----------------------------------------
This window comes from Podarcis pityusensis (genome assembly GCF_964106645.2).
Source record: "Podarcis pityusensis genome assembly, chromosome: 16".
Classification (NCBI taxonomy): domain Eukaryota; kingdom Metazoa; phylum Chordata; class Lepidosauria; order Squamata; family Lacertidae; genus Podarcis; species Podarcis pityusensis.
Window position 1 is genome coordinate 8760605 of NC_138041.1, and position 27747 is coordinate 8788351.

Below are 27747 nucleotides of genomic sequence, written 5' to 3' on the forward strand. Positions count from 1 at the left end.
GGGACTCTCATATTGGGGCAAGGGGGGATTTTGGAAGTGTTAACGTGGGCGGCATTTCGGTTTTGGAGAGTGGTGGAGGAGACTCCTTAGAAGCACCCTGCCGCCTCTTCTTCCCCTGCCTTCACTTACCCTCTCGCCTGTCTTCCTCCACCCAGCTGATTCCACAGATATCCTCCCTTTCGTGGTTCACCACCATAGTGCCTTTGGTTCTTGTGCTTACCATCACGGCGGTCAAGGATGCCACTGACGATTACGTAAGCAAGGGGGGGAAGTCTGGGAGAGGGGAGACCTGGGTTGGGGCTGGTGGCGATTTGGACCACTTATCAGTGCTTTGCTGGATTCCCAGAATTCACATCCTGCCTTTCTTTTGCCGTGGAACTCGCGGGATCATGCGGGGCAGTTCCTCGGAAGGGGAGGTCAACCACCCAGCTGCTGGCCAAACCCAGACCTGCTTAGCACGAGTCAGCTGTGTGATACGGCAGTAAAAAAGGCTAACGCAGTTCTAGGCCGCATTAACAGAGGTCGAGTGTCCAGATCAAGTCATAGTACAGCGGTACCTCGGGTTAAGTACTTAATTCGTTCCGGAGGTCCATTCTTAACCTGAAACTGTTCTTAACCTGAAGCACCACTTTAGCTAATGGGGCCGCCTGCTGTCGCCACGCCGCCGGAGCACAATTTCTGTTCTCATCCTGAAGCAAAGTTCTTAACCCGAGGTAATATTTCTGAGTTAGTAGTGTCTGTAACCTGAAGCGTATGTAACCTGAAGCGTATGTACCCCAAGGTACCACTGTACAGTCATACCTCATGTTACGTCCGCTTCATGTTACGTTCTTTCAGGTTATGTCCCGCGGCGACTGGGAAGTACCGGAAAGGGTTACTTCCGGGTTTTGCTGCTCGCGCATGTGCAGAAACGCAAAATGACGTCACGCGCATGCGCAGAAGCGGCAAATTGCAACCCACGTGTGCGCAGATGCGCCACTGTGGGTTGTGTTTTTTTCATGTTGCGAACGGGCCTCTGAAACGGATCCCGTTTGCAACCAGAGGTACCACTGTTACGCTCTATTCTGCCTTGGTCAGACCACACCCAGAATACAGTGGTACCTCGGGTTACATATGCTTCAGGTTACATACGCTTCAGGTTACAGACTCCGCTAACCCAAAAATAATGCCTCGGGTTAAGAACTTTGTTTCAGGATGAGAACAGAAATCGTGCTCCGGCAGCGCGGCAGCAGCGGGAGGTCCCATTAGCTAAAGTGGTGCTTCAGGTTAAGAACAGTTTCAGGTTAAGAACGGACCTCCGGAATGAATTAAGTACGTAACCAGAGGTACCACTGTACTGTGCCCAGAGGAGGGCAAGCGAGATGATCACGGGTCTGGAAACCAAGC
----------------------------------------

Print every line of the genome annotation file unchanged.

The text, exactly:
This window comes from Podarcis pityusensis (genome assembly GCF_964106645.2).
Source record: "Podarcis pityusensis genome assembly, chromosome: 16".
Classification (NCBI taxonomy): domain Eukaryota; kingdom Metazoa; phylum Chordata; class Lepidosauria; order Squamata; family Lacertidae; genus Podarcis; species Podarcis pityusensis.
Window position 1 is genome coordinate 8760605 of NC_138041.1, and position 27747 is coordinate 8788351.

Below are 27747 nucleotides of genomic sequence, written 5' to 3' on the forward strand. Positions count from 1 at the left end.
GGGACTCTCATATTGGGGCAAGGGGGGATTTTGGAAGTGTTAACGTGGGCGGCATTTCGGTTTTGGAGAGTGGTGGAGGAGACTCCTTAGAAGCACCCTGCCGCCTCTTCTTCCCCTGCCTTCACTTACCCTCTCGCCTGTCTTCCTCCACCCAGCTGATTCCACAGATATCCTCCCTTTCGTGGTTCACCACCATAGTGCCTTTGGTTCTTGTGCTTACCATCACGGCGGTCAAGGATGCCACTGACGATTACGTAAGCAAGGGGGGGAAGTCTGGGAGAGGGGAGACCTGGGTTGGGGCTGGTGGCGATTTGGACCACTTATCAGTGCTTTGCTGGATTCCCAGAATTCACATCCTGCCTTTCTTTTGCCGTGGAACTCGCGGGATCATGCGGGGCAGTTCCTCGGAAGGGGAGGTCAACCACCCAGCTGCTGGCCAAACCCAGACCTGCTTAGCACGAGTCAGCTGTGTGATACGGCAGTAAAAAAGGCTAACGCAGTTCTAGGCCGCATTAACAGAGGTCGAGTGTCCAGATCAAGTCATAGTACAGCGGTACCTCGGGTTAAGTACTTAATTCGTTCCGGAGGTCCATTCTTAACCTGAAACTGTTCTTAACCTGAAGCACCACTTTAGCTAATGGGGCCGCCTGCTGTCGCCACGCCGCCGGAGCACAATTTCTGTTCTCATCCTGAAGCAAAGTTCTTAACCCGAGGTAATATTTCTGAGTTAGTAGTGTCTGTAACCTGAAGCGTATGTAACCTGAAGCGTATGTACCCCAAGGTACCACTGTACAGTCATACCTCATGTTACGTCCGCTTCATGTTACGTTCTTTCAGGTTATGTCCCGCGGCGACTGGGAAGTACCGGAAAGGGTTACTTCCGGGTTTTGCTGCTCGCGCATGTGCAGAAACGCAAAATGACGTCACGCGCATGCGCAGAAGCGGCAAATTGCAACCCACGTGTGCGCAGATGCGCCACTGTGGGTTGTGTTTTTTTCATGTTGCGAACGGGCCTCTGAAACGGATCCCGTTTGCAACCAGAGGTACCACTGTTACGCTCTATTCTGCCTTGGTCAGACCACACCCAGAATACAGTGGTACCTCGGGTTACATATGCTTCAGGTTACATACGCTTCAGGTTACAGACTCCGCTAACCCAAAAATAATGCCTCGGGTTAAGAACTTTGTTTCAGGATGAGAACAGAAATCGTGCTCCGGCAGCGCGGCAGCAGCGGGAGGTCCCATTAGCTAAAGTGGTGCTTCAGGTTAAGAACAGTTTCAGGTTAAGAACGGACCTCCGGAATGAATTAAGTACGTAACCAGAGGTACCACTGTACTGTGCCCAGAGGAGGGCAAGCGAGATGATCACGGGTCTGGAAACCAAGC